The Constitution of India had laid out the Fundamental Rights that have been classified under the six categories to protect the interests of the citizens of the country as a whole-
1. Right to Equality (Articles. 14-18)
2. Right to Freedom (Articles. 19-22)
3. Right Against Exploitation (Articles. 23-24)
4. Right to Freedom of Religion (Articles. 25- 28)
5. Cultural and Educational Rights (Articles. 29-30), and
6. Right to Constitutional Remedies (Articles. 32-35).
It prohibits discrimination on the grounds of religion, race, caste, sex, or place of birth. It also forbids trafficking of human beings and forced labor. These rights have protected the interests of citizens in every way possible but it has neglected to preserve the right of rewards to poor in terms of recognition and appreciation (i.e. Right of Recognition and Appreciation)
We all are aware of the fact that there are huge disparities between the rich and the poor from ages. Such disparities have built an unconnected bridge between the rich and the poor. Business classes, industrialists, politicians, professionals are rich people, whereas the labourers denote the weaker and poor section of the society. Rich people have always taken the credit of any social, economic, and political success and progress in the country by snatching recognition of the amount of hard work, dedication, blood, and sweat put up by the poor. Poor get rewarded for these sacrifices in the form of minimum wages. They are not backed by any support to acquire the sense of promotion as it is a matter of opulence. They just want their necessities to be fulfilled with no other aspiration. Such ungrateful behavior of our towards them renders a sense of failure.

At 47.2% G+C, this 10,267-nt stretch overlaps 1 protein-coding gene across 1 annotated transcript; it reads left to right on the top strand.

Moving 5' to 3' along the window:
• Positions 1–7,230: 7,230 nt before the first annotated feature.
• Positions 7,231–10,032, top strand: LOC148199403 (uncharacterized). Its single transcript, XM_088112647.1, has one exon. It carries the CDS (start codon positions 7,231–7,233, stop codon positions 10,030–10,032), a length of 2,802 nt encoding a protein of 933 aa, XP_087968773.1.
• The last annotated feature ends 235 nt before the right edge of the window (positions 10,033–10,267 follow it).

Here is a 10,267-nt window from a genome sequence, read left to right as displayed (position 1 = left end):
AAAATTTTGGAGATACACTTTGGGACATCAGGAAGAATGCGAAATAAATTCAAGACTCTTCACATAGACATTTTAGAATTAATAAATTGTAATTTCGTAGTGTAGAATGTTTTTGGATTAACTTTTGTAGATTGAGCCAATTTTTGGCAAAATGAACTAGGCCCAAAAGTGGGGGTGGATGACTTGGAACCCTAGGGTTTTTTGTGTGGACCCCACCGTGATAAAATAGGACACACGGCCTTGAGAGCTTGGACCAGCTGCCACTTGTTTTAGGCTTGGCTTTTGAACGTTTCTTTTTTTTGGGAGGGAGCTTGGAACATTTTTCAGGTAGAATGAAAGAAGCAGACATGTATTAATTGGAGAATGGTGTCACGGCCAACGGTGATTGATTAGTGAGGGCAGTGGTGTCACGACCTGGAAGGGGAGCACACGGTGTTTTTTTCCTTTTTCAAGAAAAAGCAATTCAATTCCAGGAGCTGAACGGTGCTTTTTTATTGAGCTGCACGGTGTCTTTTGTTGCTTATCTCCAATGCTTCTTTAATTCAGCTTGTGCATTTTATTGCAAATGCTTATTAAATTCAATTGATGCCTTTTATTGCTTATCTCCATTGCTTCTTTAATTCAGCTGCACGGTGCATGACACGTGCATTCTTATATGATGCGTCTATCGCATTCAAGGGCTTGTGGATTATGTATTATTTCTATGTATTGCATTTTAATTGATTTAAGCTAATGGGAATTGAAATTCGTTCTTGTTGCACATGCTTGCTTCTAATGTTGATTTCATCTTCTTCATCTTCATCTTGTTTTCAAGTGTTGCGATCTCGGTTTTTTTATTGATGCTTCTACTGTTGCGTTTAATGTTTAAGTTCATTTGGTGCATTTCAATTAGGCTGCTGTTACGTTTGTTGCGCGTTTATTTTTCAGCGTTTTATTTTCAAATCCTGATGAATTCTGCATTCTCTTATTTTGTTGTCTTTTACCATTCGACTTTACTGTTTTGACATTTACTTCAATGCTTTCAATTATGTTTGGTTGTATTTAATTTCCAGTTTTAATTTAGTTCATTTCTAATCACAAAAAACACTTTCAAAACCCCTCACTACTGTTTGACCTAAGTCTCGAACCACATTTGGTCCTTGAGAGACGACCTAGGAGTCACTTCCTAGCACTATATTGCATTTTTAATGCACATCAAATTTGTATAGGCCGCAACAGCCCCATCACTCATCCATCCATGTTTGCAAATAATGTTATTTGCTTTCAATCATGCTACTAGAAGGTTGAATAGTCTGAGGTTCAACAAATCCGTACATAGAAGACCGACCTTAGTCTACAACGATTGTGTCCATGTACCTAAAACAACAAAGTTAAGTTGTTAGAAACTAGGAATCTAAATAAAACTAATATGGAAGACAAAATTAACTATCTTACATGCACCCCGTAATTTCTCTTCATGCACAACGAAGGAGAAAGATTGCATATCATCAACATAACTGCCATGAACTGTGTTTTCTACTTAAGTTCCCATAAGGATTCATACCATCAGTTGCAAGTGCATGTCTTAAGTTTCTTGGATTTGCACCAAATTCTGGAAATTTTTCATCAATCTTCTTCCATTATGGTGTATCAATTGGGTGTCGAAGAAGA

We should not forget the famous quote by Sophocles.
“Without labor, nothing prospers.”
Whenever we see a skyscraper or monuments, we always appreciate the wall, ceilings, marbles, and paint without recognizing the efforts of labour. This disregard towards labours is not a present issue but it has remained unaddressed since ages. For instance:
The Taj Mahal is the jewel of Muslim art in India and one of the universally admired masterpieces of the world’s heritage. The Taj Mahal was built by the Mughal emperor Shah Jahan (reigned 1628–58) to immortalize his wife Mumtaz Mahal (“Chosen One of the Palace”). The Taj Mahal is distinguished as the finest example of Mughal architecture, a blend of Indian,Persian, and Islamic styles. It is also one of the world’s most iconic monuments, visited by millions of tourists each year. The Certificate of appreciation is always given to Shah Jahan for building this monument. But the lesser we acknowledged the hard work put up by the laborers. During its construction, more than 20,000 workers toiled virtually around the clock to complete the same. It is quite likely that some died during this period, but their names were not recorded. Every time the glimpses of the Taj Mahal reminiscent the love story of Shah Jahan & his beloved wife. We have neglected the labourer’s hard work and sacrifice.
Each Year the first of May has been marked as International Workers’ Day, also known as Labor Day in India to pay tribute to the contribution of labourers. It has no significance until we give them a sense of recognition and appreciation for their work and sacrifice. The day when we say that The Taj Mahal was built up by hard-working labourers that were owned by Shah Jahan will be the day when we would have given them actual tribute by laying out Right of Recognition and Appreciation